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Ahead of Eurovision – how Liverpool has opened its arms with support for people of Ukraine

12 months ago

By The Guide Liverpool

Ahead of Eurovision – how Liverpool has opened its arms with support for people of Ukraine

An award-winning city charity has set up a support group for people who have fled the war in the Ukraine.

The Liverpool Ukrainian Support Group meets every Friday afternoon at the Big Help Project’s base in Kensington, offering practical support as well as friendship for people who have come to the UK from Ukraine seeking refuge after the Russian invasion.

Leading the group as Ukrainian engagement officer is Kyiv-born Anna Ekvist, who came to Liverpool more than six years ago after getting married to husband, Dominick.

And Anna says:

“It’s a nice place for people to come to and find someone who’s in the same situation as themselves, far from home.

“We can give them useful information, from benefits advice to help with housing, as well as food and clothing.

“And we can also offer a friendly face, a smile, to welcome them when they come in.”

The Liverpool Ukrainian Support Group meets every Friday afternoon from 12.30pm to 3pm at the Boaler Street charity centre which, for more than 10 years, has provided wrap-around services to make sure ‘no-one is left in crisis’.

It aims, it says, to feed the hungry, overcome poverty, free people from debt and help with housing and create a better future. 

That includes running food clubs and community shops, giving employment and debt support and advice, helping people find affordable places to live, and offering health and wellbeing services.

And it’s thanks to its experience and knowledge gained over the last decade and beyond that it can now help Ukrainians who have found a new home in Liverpool.

Anna is the support group lead who, as well as being able to speak to people in their native language, can offer the help and the hope that people need.

The 35-year-old knows how hard it is for those who have been forced to leave. Her mother, sister and her sister’s children have come to live in Liverpool, while her father remains in Ukraine doing what he can for his country.

“It’s hard for everyone,” she says. “You have the cultural difference and the language barrier. It’s still hard for me, so I feel like I’m everyone else.

“Everything is new and they try to settle here and build a new life because of what is happening. So I try to help, with clothes and cheap food, and practical things like explaining how the NHS works and how to register, and making sure they create a bank account, and things like that.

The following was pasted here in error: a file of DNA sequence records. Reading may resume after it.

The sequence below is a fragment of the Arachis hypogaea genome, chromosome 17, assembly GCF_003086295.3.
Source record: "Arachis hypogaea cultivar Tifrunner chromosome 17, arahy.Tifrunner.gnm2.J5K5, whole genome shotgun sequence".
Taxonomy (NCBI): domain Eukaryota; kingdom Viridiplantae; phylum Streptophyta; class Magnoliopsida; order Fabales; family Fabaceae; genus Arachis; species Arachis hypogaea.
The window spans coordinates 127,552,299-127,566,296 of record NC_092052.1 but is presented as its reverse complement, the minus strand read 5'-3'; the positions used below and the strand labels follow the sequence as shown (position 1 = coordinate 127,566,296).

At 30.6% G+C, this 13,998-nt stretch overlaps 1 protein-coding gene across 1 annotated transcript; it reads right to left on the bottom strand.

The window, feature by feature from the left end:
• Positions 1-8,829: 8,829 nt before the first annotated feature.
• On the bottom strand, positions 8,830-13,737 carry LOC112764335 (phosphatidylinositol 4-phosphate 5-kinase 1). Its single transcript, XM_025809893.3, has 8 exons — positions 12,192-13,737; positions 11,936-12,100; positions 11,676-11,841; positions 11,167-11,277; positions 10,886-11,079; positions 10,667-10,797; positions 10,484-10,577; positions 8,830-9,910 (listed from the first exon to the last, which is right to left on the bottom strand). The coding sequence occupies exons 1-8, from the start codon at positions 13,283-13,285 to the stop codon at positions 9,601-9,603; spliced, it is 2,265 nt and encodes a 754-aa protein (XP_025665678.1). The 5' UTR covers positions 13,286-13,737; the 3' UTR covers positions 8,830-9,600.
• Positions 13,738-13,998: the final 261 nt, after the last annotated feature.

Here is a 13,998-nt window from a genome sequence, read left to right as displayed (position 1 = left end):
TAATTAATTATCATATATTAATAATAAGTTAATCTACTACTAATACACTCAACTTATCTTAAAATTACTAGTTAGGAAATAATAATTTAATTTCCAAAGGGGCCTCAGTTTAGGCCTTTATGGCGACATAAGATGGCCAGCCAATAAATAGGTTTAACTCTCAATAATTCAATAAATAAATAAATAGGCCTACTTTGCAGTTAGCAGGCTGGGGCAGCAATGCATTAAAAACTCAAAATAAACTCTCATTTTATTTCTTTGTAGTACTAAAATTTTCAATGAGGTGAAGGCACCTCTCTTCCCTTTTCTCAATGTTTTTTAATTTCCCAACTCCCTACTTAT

“I ask them what help we can provide. They may have come without clothes so we have pre-loved clothes – many still with labels – we can give them, if they are struggling with food we can provide a food parcel.

“We can help them find a job, or learn English.

“Or, if they just want to talk, we can talk. It’s up to the person. Many make friends here, parents can meet other parents.”

The Friday afternoon group is a drop-in meeting with no need to book. 

Practical help comes in the form of the support and advice that the Big Help Project is already offering to many in the city, but also more tailored assistance for the Ukrainians who must forge as normal a life as they can while they are here.

People who attend the group are given a free lunch or they can have coffee and, as well as speaking to Anna, can meet up with fellow refugees with whom they share so much in common.

Sometimes there are around 15-20 people, but there can be more than 50, says Anna.

As well as the practical and emotional help, the Liverpool Ukrainian Support Group arranges different events – it now has a children’s choir and Ukrainian dance classes, an arts and drama club, and it is currently planning a range of Ukrainian Easter events.

Big Help Project Ukraine

It gives out free tickets it gets to concerts and other things going on, to offer a life more like the one people have left behind and to encourage contact.

It lets people know about things going on they might find useful – like the Ukrainian Rite Mass held every Saturday at 5.30pm at St Sebastian’s RC Church, and led by Father Taras.

Anna says:

“No-one was prepared for such a huge war, and it is a horrible situation which many people find themselves in.

“My personal goal, when so much is happening, is to make it all more bearable.  To make everyone’s life a little bit easier, and a little bit better, and happier.”

To find out more about the Liverpool Ukrainian Support Group, just go along to the Friday sessions, or email Anna at

Alternatively call her on 07460 404577.



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